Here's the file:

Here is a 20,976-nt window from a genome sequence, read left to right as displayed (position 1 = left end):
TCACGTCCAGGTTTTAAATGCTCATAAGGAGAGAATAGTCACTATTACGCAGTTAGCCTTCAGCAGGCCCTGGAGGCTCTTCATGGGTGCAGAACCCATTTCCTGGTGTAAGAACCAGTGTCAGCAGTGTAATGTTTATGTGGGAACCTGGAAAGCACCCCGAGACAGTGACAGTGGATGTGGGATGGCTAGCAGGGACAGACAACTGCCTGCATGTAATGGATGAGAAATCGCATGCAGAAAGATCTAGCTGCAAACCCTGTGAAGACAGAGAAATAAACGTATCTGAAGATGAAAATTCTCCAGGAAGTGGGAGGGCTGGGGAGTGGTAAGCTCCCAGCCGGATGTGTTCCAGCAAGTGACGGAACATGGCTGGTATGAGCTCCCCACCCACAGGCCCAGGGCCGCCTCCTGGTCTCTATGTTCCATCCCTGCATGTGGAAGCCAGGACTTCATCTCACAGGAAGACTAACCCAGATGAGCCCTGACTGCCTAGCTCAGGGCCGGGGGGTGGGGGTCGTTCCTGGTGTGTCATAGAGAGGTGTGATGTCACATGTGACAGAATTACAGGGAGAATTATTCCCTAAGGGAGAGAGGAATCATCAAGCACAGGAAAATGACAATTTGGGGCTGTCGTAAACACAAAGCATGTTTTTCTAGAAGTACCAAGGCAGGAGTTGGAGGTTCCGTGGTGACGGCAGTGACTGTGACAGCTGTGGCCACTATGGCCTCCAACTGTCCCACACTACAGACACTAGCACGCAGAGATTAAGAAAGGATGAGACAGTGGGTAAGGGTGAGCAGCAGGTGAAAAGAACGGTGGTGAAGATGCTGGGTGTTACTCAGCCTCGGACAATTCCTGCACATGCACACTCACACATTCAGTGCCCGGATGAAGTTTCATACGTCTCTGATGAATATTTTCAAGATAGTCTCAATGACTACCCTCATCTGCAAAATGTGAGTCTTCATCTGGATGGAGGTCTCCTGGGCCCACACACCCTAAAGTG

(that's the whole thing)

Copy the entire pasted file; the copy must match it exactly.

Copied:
Here is a 20,976-nt window from a genome sequence, read left to right as displayed (position 1 = left end):
TCACGTCCAGGTTTTAAATGCTCATAAGGAGAGAATAGTCACTATTACGCAGTTAGCCTTCAGCAGGCCCTGGAGGCTCTTCATGGGTGCAGAACCCATTTCCTGGTGTAAGAACCAGTGTCAGCAGTGTAATGTTTATGTGGGAACCTGGAAAGCACCCCGAGACAGTGACAGTGGATGTGGGATGGCTAGCAGGGACAGACAACTGCCTGCATGTAATGGATGAGAAATCGCATGCAGAAAGATCTAGCTGCAAACCCTGTGAAGACAGAGAAATAAACGTATCTGAAGATGAAAATTCTCCAGGAAGTGGGAGGGCTGGGGAGTGGTAAGCTCCCAGCCGGATGTGTTCCAGCAAGTGACGGAACATGGCTGGTATGAGCTCCCCACCCACAGGCCCAGGGCCGCCTCCTGGTCTCTATGTTCCATCCCTGCATGTGGAAGCCAGGACTTCATCTCACAGGAAGACTAACCCAGATGAGCCCTGACTGCCTAGCTCAGGGCCGGGGGGTGGGGGTCGTTCCTGGTGTGTCATAGAGAGGTGTGATGTCACATGTGACAGAATTACAGGGAGAATTATTCCCTAAGGGAGAGAGGAATCATCAAGCACAGGAAAATGACAATTTGGGGCTGTCGTAAACACAAAGCATGTTTTTCTAGAAGTACCAAGGCAGGAGTTGGAGGTTCCGTGGTGACGGCAGTGACTGTGACAGCTGTGGCCACTATGGCCTCCAACTGTCCCACACTACAGACACTAGCACGCAGAGATTAAGAAAGGATGAGACAGTGGGTAAGGGTGAGCAGCAGGTGAAAAGAACGGTGGTGAAGATGCTGGGTGTTACTCAGCCTCGGACAATTCCTGCACATGCACACTCACACATTCAGTGCCCGGATGAAGTTTCATACGTCTCTGATGAATATTTTCAAGATAGTCTCAATGACTACCCTCATCTGCAAAATGTGAGTCTTCATCTGGATGGAGGTCTCCTGGGCCCACACACCCTAAAGTG